An update on the Consumer Data Right

Articles Written by Ravi de Fonseka (Partner), Ken Chan (Special Counsel)

The Consumer Data Right scheme came into effect for the banking sector earlier this year.  It will evolve as it expands into the energy and telecommunications sectors until it applies economy-wide.  

While the focus has been on the data sharing obligations, the CDR scheme extends beyond this. Record-keeping, the Privacy Safeguards and mandatory reporting obligations may already apply to organisations that hold data which has been designated as CDR data.  Keeping abreast of developments is essential to remaining compliant.

What is the Consumer Data Right?

The key provisions of the CDR were introduced in August 2019 as Part IVD to the Competition and Consumer Act. The CDR is designed to increase consumer data portability, sector by sector, improving consumers’ ability to compare and switch between products and services, thus increasing competition and innovation within affected sectors. 

Part IVD sets out the scope of data sharing obligations, the process by which data may be shared, data security requirements and some privacy safeguards. Data covered by the CDR scheme is designated by legislative instruments and relates to products offered by service providers (Product Data) and personal data about the consumers (Consumer Data). Further nuances to the application of the CDR (including when obligations to share Product Data and Consumer Data become mandatory) are set out in the CDR Rules and data standards.

The persons affected by the CDR scheme are:

  • the entities holding Product Data and Consumer Data (i.e. “data holders”), who may be specifically identified (such as the four largest banks and energy retailers) or have received designated Product Data or Consumer Data under the CDR Rules,
  • the consumers about whom the Consumer Data relates (“CDR Consumers”);
  • persons who meet the security and other requirements and become accredited to collect or receive Consumer Data on behalf of a CDR Consumer (“accredited data recipients”) or on behalf of another accredited data recipient (such as an outsourced service provider); and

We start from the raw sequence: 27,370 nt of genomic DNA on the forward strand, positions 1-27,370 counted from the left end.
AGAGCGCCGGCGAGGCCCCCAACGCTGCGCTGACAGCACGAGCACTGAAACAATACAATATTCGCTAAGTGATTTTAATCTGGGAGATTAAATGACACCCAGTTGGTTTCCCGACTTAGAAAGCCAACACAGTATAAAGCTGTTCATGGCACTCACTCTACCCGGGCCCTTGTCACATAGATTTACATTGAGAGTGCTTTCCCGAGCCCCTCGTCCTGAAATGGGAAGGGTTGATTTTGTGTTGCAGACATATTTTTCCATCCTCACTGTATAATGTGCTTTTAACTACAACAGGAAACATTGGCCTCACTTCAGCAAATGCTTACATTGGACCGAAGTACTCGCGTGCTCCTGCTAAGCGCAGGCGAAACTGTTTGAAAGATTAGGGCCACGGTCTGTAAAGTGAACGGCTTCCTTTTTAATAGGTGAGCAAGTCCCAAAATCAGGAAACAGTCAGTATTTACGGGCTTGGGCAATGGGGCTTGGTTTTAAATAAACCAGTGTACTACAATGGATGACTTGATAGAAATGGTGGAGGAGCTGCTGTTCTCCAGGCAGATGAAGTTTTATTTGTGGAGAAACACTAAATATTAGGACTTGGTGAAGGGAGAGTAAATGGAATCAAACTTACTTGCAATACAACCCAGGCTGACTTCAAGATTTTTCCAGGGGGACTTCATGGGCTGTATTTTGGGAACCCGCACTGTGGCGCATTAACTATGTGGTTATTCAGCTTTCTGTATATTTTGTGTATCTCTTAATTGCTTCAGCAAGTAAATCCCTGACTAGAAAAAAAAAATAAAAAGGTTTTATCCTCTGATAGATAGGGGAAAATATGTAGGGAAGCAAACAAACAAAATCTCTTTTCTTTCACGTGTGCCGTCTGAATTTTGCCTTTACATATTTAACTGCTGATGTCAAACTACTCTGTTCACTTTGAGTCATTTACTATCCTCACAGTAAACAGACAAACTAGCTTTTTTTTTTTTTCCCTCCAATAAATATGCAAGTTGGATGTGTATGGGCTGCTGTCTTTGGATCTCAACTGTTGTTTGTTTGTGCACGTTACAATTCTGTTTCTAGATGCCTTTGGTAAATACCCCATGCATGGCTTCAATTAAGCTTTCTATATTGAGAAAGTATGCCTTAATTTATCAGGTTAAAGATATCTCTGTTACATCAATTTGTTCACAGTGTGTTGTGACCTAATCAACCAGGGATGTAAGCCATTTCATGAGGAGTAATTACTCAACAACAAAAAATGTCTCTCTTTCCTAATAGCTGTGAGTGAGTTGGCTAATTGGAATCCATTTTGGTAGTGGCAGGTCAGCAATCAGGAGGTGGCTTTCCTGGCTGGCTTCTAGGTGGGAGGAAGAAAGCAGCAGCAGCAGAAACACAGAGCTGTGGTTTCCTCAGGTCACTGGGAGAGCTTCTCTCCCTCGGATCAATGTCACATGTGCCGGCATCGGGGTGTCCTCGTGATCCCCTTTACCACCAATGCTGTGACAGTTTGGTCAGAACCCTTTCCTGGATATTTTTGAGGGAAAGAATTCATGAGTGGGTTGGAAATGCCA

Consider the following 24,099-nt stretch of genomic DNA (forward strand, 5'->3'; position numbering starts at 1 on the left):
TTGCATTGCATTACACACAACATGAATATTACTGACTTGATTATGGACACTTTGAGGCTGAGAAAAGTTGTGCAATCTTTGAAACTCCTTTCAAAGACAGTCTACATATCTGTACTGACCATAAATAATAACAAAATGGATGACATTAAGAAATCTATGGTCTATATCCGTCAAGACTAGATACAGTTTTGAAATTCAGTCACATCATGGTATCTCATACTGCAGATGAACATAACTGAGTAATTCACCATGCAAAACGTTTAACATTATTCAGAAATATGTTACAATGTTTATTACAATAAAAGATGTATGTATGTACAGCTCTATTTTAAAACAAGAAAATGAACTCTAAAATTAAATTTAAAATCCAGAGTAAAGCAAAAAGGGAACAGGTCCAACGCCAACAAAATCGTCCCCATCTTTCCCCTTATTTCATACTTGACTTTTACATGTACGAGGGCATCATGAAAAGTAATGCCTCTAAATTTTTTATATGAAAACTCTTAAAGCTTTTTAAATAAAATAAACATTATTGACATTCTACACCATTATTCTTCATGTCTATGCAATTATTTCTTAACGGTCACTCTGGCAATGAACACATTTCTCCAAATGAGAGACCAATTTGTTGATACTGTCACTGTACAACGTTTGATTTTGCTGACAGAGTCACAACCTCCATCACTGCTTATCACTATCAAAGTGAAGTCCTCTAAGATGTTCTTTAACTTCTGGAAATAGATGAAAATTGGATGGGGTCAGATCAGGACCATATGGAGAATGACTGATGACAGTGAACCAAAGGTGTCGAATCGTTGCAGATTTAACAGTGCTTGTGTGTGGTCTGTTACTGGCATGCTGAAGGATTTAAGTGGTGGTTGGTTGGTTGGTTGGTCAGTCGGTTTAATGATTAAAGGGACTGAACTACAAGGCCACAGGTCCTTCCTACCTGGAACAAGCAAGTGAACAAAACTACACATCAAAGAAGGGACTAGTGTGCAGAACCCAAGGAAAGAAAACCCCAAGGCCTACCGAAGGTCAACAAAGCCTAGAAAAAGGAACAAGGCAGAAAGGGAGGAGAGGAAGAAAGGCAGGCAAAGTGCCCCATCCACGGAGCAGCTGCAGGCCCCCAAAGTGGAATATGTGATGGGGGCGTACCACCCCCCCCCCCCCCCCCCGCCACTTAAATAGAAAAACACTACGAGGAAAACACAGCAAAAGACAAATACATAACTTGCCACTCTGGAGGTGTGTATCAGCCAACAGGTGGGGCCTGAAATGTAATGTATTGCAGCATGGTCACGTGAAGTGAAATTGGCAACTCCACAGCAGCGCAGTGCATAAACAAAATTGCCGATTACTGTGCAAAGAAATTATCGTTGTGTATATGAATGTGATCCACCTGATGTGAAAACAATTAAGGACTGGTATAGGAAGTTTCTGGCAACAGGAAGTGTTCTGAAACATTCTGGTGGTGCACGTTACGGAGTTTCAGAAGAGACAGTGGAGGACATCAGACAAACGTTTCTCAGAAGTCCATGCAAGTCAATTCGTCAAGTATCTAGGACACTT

• the entity that acts as a conduit for CDR data between other data holders (“designated gateway”), which is only currently being considered for the Energy sector. 

What industries are affected by the CDR?


Data security and the Privacy Safeguards

The success of the CDR will depend on whether consumers trust the security and integrity of the sharing of their Consumer Data. For that reason, there is a strong focus on the data security and privacy of consumers, including:

  1. Privacy Safeguards: CDR data is subject to a set of 12 Privacy Safeguards that are at least equivalent to, or stronger than, the 12 Australian Privacy Principles (APPs). The Safeguards include obligations for entities to:
    • make available a compliant CDR Policy (distinct from its privacy policy)
    • provide compliant notifications when CDR data is used or disclosed within the scheme; and
    • take reasonable steps to ensure CDR data is accurate, up to date and complete.
  2. Data security accreditation: If an entity wants to participate in the CDR, it must be able to prove to the ACCC that:
    • it holds adequate insurance to cover the risks of managing CDR data;
    • the infrastructure holding CDR data is sufficiently secure, including having data security features that are equivalent or better than those listed in the CDR Rules; and
    • it has an internal dispute resolution process and is a member of the Australian Financial Complaints Authority.

Changes to accreditation